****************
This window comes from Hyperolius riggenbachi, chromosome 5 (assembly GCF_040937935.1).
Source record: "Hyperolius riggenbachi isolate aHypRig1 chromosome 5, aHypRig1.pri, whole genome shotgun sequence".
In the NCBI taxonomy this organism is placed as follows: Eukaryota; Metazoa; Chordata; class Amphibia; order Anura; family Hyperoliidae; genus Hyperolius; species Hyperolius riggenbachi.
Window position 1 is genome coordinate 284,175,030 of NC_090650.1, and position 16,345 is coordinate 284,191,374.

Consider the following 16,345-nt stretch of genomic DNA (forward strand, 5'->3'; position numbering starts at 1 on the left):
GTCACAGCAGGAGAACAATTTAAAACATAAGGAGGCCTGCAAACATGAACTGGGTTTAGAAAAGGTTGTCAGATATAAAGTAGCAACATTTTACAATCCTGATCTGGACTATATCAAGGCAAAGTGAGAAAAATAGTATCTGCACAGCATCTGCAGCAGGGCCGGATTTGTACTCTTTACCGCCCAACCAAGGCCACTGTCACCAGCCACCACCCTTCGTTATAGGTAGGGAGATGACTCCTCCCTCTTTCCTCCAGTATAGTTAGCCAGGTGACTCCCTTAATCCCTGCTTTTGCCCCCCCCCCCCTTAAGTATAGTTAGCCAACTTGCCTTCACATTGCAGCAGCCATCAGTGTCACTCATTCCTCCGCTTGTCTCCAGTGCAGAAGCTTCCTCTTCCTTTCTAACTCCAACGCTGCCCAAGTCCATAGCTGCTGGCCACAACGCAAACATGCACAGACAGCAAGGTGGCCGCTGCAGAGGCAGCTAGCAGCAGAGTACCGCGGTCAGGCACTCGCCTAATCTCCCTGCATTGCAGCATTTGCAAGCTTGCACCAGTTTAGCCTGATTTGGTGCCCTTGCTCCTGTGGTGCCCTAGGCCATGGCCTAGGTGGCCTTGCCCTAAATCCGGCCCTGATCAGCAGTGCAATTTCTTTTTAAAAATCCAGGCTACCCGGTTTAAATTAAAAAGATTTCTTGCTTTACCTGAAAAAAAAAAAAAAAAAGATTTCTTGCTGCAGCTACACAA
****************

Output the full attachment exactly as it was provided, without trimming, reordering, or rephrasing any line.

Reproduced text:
This window comes from Hyperolius riggenbachi, chromosome 5 (assembly GCF_040937935.1).
Source record: "Hyperolius riggenbachi isolate aHypRig1 chromosome 5, aHypRig1.pri, whole genome shotgun sequence".
In the NCBI taxonomy this organism is placed as follows: Eukaryota; Metazoa; Chordata; class Amphibia; order Anura; family Hyperoliidae; genus Hyperolius; species Hyperolius riggenbachi.
Window position 1 is genome coordinate 284,175,030 of NC_090650.1, and position 16,345 is coordinate 284,191,374.

Consider the following 16,345-nt stretch of genomic DNA (forward strand, 5'->3'; position numbering starts at 1 on the left):
GTCACAGCAGGAGAACAATTTAAAACATAAGGAGGCCTGCAAACATGAACTGGGTTTAGAAAAGGTTGTCAGATATAAAGTAGCAACATTTTACAATCCTGATCTGGACTATATCAAGGCAAAGTGAGAAAAATAGTATCTGCACAGCATCTGCAGCAGGGCCGGATTTGTACTCTTTACCGCCCAACCAAGGCCACTGTCACCAGCCACCACCCTTCGTTATAGGTAGGGAGATGACTCCTCCCTCTTTCCTCCAGTATAGTTAGCCAGGTGACTCCCTTAATCCCTGCTTTTGCCCCCCCCCCCCTTAAGTATAGTTAGCCAACTTGCCTTCACATTGCAGCAGCCATCAGTGTCACTCATTCCTCCGCTTGTCTCCAGTGCAGAAGCTTCCTCTTCCTTTCTAACTCCAACGCTGCCCAAGTCCATAGCTGCTGGCCACAACGCAAACATGCACAGACAGCAAGGTGGCCGCTGCAGAGGCAGCTAGCAGCAGAGTACCGCGGTCAGGCACTCGCCTAATCTCCCTGCATTGCAGCATTTGCAAGCTTGCACCAGTTTAGCCTGATTTGGTGCCCTTGCTCCTGTGGTGCCCTAGGCCATGGCCTAGGTGGCCTTGCCCTAAATCCGGCCCTGATCAGCAGTGCAATTTCTTTTTAAAAATCCAGGCTACCCGGTTTAAATTAAAAAGATTTCTTGCTTTACCTGAAAAAAAAAAAAAAAAAGATTTCTTGCTGCAGCTACACAA